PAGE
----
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Adobe to continue selling CS6, adds Behance portfolio to CC apps

updated 08:41 pm EDT, Mon May 6, 2013

Basic portfolio service to promote sharing, showcasing work

Adobe's move into a subscription model with its rebranded "CC" suite doesn't mean it is entirely leaving behind users who haven't yet or opted not to join Creative Cloud, the company reports. In its press release heralding the improvements and features of its now fully-integrated Creative Cloud programs, Adobe added that it would continue to offer a non-CC version of Creative Suite 6 for the foreseeable future, and is obligated to support existing software for years to come. In addition, the Behance portfolio feature is available to non-Cloud users as well.

The company said that it will continue to offer CS6 for electronic download, but is also offering reduced first-year pricing on the Creative Cloud suite for those who have not yet upgraded from CS3 and higher, up to CD 5.5. Rather than the usual $50 per month for the entire suite, upgraders would qualify for $30 per month pricing for the first 12 months, reverting to the standard price after that. Users of CS6 who wish to upgrade will pay only $20 per month on an annual basis for the first year, and standard pricing after that.

The "Creative Cloud" suite is not substantially different than CS6 (apart from the new features announced for various programs today); the actual apps are still downloaded and stored locally in the same way that CS6 has primarily been sold for some time now. The key differences are the addition of cloud storage and collaborative features, automatic updates (which also bring along new features) and the requirement for at least a periodic Internet connection in order to verify the license. Users can work without an Internet connection but only after the license has been verified online, which it will ask to do every 30 days.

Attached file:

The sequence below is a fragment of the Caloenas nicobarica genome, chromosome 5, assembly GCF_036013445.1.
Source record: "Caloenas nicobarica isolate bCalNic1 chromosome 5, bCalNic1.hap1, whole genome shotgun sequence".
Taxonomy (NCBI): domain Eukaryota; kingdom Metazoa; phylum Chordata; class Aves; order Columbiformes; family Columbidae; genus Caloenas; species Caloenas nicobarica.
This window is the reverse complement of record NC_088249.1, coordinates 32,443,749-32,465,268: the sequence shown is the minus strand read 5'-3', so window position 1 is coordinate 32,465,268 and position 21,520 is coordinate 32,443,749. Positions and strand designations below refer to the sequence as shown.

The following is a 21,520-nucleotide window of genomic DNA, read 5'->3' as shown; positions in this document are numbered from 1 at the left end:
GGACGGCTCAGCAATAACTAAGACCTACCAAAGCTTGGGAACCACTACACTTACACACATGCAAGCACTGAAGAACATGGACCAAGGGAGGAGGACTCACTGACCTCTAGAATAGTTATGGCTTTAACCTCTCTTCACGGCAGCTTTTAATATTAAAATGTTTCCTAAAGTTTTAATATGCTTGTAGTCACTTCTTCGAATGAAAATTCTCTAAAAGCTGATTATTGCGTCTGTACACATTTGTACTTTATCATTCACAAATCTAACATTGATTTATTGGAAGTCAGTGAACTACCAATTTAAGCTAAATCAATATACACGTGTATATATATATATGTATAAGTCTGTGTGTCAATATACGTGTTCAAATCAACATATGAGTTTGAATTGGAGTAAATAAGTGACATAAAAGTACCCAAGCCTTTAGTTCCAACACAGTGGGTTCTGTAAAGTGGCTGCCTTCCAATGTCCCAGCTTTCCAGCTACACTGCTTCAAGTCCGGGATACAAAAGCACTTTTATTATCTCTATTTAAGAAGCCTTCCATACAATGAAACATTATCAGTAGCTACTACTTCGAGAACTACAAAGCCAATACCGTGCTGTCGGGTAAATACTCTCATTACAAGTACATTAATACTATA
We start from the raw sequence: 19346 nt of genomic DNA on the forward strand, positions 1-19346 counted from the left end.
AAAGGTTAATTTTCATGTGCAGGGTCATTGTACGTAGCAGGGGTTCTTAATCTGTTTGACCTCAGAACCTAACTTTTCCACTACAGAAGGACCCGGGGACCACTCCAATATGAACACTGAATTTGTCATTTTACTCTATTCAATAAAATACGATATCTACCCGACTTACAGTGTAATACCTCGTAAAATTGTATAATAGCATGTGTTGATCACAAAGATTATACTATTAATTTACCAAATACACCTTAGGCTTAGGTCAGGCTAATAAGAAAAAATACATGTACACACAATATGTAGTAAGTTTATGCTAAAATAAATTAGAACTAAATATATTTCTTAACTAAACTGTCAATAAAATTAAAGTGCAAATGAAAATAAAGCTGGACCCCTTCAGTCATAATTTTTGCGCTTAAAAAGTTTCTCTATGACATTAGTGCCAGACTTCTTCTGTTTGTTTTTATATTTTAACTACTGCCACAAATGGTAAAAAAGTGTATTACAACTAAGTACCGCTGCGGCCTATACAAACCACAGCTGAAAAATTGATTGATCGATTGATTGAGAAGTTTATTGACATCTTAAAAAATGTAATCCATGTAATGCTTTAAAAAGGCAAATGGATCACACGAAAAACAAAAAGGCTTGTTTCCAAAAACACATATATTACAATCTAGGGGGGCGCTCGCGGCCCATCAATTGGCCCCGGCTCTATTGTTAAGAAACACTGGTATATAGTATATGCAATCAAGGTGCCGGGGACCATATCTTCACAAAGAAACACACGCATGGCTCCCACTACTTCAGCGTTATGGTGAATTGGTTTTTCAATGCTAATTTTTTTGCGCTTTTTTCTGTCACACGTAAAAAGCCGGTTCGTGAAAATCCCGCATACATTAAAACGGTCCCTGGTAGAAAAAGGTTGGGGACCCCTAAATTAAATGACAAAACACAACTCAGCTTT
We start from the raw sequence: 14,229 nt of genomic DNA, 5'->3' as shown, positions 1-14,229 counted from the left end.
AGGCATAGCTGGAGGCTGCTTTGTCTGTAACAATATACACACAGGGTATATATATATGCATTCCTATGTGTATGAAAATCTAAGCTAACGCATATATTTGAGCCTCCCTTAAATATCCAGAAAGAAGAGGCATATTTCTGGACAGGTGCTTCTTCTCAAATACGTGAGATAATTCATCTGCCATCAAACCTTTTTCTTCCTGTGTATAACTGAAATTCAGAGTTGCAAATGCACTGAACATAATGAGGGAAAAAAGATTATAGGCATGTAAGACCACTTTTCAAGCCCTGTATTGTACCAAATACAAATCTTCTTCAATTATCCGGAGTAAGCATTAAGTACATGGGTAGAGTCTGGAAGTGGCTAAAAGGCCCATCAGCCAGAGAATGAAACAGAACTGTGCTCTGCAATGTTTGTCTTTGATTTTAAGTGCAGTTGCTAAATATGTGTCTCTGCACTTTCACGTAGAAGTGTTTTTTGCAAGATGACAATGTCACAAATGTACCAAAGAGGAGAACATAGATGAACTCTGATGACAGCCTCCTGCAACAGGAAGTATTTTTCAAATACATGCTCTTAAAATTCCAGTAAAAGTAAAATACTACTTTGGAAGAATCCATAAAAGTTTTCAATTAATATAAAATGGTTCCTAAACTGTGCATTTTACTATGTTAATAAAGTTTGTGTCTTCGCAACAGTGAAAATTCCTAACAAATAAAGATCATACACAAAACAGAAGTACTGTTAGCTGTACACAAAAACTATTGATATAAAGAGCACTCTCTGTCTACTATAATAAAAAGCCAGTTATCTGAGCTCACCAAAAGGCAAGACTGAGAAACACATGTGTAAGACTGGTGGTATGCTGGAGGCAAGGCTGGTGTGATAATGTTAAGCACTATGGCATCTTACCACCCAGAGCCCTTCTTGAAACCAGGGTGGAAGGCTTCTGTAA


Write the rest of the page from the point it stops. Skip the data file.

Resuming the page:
One feature touted in the many updates noted during Adobe's rollout of the CC suite is in fact available to everyone at no cost -- even those who don't use Adobe products. The portfolio site Behance, which existed as a standalone company before being bought by Adobe at the end of 2012, will continue to offer a free gallery service alongside paid products such as its job listing service for creative professionals and its ProSite galleries. Currently, there are no restrictions on the number of projects, images or media users can upload.

by MacNN Staff



  1. bonaccij

    Fresh-Faced Recruit

    Joined: 06-19-03

    As someone who deals in the Enterprise, this is abhorrent. Just a way for Adobe to make sure they have monthly income. It is insane.

  1. pottymouth

    Dedicated MacNNer

    Joined: 11-19-03

    Thank dog Adobe has realized that we don't all work in little self contained bubbles where our choice of tools has no impact on those around us. I've got CS3, CS4, CS5, CS5.5, and CS6 all installed side by side and use each one of them regularly. Which one I use depends entirely on what my clients require.

  1. makesense

    Fresh-Faced Recruit

    Joined: 02-08-07

    we are nothing more than subscribers, this a pricey subscription

  1. climacs

    Mac Enthusiast

    Joined: 09-06-01

    at one time there was hope Apple would continue to develop its suite of audio/video production tools which were rivals and even replacements for Adobe's crap.

  1. makesense

    Fresh-Faced Recruit

    Joined: 02-08-07

    I must be getting old. Operating systems that look like iPads more and more, programs by monthly subscription and quality in sound based on if you can hear it rather than real hi-fi.

  1. coffeetime

    Senior User

    Joined: 11-15-06

    Cloud base is a good move for Adobe and freelancer like me whom can't afford the Master Suite DVD set in one shot frequently. I don't trust Apple these days for their software...... Aparture is dated, Final Cut X is a joke, Shake is gone, Motion is still baby step comparing to After Effects.... the list goes on. Apple is too wrap up with iDevices because that's where the money are. At least Adobe's main focus is on software....... not like Apple flip flopping.

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